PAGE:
• It works, but it's too slow or eats up too much RAM. Time to profile it! Where is CPU time spent? Why is so much memory used? Find the weakest spots and fix them.

  • It turns out that it does not really work, it fails under certain conditions or in certain situations, again, time to fix your code.

However, keep the following saying in mind (changed to fit for programmers): "Programmers never do the same mistake again, they'll always find new ones!". How often have I said, next time I'll do it much better and sometimes I had the chance (e.g. new features needed to be added and the code was so horrible to adopt, rewriting it to work as desired by this new features from scratch turned out to be faster than changing the old one) and of course, I never made the same mistake twice; but next time you write the same piece of code again, you come up with new problems caused by your new (though much more clever) implementation that the old one didn't even have (therefor it had plenty of other problems). Getting to the point where you can really say "I can't do it any better, that's the best that can be done" is an experience I'm still waiting for. I wonder if there's any code on earth that cannot be further optimized in terms of simplicity, performance, or flexibility.

Also the hard truth, that most programmers don't like to hear, is "sometimes good is good enough". The code might not be perfect, it might have its deficits. You might be able to do better than that... but programming is not a competition who can create the best code ever, it's about getting things work (usually for a customer) and when I tell my boss "Hey, I can improve this code to use only half that much CPU time, one quarter of its memory and it'll be so flexible, adding new features will be a question of hours instead of weeks", he might say "No customer ever complained that it is too slow. No customer ever complained that it uses too much memory. And the way it works right now is exactly the way we wanted it to work, so why would we add new features to something that works exactly like all our customers desire?". And he has a point there. If no product was allowed to ever hit the market, unless you could consider it 100% flawless, I guess the shelves in most stores would be rather empty.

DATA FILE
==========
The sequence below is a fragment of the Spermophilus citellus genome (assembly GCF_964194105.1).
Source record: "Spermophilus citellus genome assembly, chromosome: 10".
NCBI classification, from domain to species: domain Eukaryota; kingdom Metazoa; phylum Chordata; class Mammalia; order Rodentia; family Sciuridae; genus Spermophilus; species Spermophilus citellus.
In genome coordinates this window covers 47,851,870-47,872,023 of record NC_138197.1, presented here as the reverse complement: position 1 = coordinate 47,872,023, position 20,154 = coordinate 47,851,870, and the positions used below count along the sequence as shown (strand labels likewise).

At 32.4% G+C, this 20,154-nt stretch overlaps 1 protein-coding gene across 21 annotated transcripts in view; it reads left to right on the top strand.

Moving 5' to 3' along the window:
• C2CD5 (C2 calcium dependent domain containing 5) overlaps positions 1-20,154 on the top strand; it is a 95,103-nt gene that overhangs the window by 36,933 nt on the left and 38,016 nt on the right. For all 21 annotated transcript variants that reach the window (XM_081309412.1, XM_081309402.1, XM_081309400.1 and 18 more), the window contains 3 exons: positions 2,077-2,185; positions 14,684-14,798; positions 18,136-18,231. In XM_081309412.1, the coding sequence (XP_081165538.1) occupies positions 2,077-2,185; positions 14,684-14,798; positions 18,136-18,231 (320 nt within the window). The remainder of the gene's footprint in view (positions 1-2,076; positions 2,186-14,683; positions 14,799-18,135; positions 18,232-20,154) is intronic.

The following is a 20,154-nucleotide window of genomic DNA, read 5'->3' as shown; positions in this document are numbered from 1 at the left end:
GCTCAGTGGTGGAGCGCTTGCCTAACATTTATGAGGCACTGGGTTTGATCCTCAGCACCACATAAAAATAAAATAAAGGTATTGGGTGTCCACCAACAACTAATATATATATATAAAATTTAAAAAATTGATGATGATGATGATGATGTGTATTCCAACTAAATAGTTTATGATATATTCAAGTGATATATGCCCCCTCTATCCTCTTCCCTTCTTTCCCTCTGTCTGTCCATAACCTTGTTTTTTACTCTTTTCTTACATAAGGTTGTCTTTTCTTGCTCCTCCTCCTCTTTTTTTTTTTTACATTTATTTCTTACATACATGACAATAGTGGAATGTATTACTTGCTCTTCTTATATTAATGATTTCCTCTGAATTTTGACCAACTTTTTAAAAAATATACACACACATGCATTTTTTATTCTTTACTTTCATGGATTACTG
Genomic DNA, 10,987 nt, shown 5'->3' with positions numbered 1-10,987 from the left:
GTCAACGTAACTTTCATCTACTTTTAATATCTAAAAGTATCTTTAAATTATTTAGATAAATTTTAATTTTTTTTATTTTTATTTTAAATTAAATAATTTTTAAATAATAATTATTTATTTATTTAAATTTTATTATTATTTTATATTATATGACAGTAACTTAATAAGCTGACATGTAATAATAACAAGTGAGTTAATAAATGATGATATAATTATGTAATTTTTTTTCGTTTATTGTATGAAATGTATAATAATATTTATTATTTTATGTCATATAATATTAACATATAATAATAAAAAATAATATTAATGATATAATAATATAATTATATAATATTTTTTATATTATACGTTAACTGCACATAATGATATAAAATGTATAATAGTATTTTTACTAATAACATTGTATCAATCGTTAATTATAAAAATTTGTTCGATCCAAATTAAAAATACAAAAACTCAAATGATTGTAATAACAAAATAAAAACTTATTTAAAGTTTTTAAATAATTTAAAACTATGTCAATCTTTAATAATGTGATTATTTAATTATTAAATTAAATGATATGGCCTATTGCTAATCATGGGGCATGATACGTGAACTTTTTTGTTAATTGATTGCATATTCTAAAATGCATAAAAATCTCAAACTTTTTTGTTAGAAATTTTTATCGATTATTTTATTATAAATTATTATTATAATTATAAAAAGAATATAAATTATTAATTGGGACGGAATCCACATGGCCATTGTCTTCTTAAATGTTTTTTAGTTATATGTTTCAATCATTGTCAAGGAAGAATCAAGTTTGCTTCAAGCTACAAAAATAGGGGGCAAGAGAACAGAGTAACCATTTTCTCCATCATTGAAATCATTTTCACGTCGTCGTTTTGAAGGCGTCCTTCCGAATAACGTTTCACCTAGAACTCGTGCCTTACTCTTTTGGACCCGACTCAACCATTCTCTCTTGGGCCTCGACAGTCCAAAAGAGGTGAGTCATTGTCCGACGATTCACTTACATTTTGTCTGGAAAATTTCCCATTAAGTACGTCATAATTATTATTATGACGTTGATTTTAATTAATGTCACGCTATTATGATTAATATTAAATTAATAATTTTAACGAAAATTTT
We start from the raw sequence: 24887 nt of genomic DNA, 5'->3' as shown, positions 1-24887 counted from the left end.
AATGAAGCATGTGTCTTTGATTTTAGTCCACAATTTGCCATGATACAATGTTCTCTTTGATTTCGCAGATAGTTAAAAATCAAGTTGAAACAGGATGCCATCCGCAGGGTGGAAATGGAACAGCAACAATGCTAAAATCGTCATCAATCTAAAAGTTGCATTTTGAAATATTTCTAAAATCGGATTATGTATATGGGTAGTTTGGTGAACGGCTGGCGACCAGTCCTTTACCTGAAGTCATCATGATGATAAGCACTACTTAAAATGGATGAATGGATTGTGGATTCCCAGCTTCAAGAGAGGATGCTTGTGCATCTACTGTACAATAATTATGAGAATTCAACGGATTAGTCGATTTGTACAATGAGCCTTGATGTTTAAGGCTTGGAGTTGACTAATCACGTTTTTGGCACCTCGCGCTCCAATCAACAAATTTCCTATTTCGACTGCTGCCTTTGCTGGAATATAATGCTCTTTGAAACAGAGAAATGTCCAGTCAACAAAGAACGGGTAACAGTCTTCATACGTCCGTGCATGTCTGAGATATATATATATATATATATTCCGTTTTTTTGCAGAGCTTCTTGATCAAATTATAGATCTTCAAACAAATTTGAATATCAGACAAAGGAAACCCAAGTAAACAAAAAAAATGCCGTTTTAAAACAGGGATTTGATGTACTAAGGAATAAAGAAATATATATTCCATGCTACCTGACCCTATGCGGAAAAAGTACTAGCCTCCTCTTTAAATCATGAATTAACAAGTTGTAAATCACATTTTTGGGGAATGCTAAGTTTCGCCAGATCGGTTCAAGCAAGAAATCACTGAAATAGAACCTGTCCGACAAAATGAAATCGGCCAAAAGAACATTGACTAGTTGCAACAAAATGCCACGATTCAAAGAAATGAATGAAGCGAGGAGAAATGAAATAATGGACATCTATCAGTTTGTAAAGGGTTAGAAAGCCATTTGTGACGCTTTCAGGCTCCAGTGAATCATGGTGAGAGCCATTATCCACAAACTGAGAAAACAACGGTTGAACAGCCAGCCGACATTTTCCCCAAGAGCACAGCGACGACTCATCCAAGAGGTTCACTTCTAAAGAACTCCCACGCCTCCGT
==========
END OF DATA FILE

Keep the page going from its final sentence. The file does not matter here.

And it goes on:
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best != perfect. perfect code probably isn't possible for mere mortal coders. good code is written to enable future maintenance. you won't get it perfect the first time.

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Granted, you're not asking about Perl, but I think this applies to most languages in most situations, even if it's not an explicit design intention:

Perl is designed to give you several ways to do anything, so consider picking the most readable one.

-- Larry Wall in the perl man page

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Sounds like yet another reason why version control is so important. Refactor and improve code as much as you wish, wherever you see need for improvement, but keep checking it in and commenting on every change. The log, plus peer pressure, should help you understand where you have been obsessive compulsive for no obvious reason, and where you have been improving the code base in a meaningful manner.